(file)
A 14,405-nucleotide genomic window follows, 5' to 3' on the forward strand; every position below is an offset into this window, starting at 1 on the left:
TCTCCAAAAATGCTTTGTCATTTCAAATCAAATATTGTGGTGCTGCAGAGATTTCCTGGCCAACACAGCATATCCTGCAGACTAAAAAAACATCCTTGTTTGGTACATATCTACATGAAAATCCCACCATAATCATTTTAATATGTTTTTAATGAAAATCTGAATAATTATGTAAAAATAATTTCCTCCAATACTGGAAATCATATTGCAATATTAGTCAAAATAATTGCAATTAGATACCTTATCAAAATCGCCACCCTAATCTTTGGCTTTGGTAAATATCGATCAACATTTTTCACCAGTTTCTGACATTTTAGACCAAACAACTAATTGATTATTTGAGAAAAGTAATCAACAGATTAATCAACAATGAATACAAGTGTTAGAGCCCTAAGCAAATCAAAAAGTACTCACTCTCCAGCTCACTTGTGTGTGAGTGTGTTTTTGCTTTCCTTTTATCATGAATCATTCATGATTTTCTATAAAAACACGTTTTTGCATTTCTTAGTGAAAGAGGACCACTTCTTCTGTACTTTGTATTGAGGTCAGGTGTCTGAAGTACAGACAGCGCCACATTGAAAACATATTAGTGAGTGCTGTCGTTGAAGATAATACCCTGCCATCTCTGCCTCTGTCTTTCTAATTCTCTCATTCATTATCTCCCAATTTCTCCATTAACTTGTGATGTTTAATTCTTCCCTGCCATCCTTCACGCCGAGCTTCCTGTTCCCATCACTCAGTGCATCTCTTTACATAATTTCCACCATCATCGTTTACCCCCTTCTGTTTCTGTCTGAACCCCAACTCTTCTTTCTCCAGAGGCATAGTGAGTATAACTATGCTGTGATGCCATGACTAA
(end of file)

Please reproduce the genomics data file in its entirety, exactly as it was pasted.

A 14,405-nucleotide genomic window follows, 5' to 3' on the forward strand; every position below is an offset into this window, starting at 1 on the left:
TCTCCAAAAATGCTTTGTCATTTCAAATCAAATATTGTGGTGCTGCAGAGATTTCCTGGCCAACACAGCATATCCTGCAGACTAAAAAAACATCCTTGTTTGGTACATATCTACATGAAAATCCCACCATAATCATTTTAATATGTTTTTAATGAAAATCTGAATAATTATGTAAAAATAATTTCCTCCAATACTGGAAATCATATTGCAATATTAGTCAAAATAATTGCAATTAGATACCTTATCAAAATCGCCACCCTAATCTTTGGCTTTGGTAAATATCGATCAACATTTTTCACCAGTTTCTGACATTTTAGACCAAACAACTAATTGATTATTTGAGAAAAGTAATCAACAGATTAATCAACAATGAATACAAGTGTTAGAGCCCTAAGCAAATCAAAAAGTACTCACTCTCCAGCTCACTTGTGTGTGAGTGTGTTTTTGCTTTCCTTTTATCATGAATCATTCATGATTTTCTATAAAAACACGTTTTTGCATTTCTTAGTGAAAGAGGACCACTTCTTCTGTACTTTGTATTGAGGTCAGGTGTCTGAAGTACAGACAGCGCCACATTGAAAACATATTAGTGAGTGCTGTCGTTGAAGATAATACCCTGCCATCTCTGCCTCTGTCTTTCTAATTCTCTCATTCATTATCTCCCAATTTCTCCATTAACTTGTGATGTTTAATTCTTCCCTGCCATCCTTCACGCCGAGCTTCCTGTTCCCATCACTCAGTGCATCTCTTTACATAATTTCCACCATCATCGTTTACCCCCTTCTGTTTCTGTCTGAACCCCAACTCTTCTTTCTCCAGAGGCATAGTGAGTATAACTATGCTGTGATGCCATGACTAA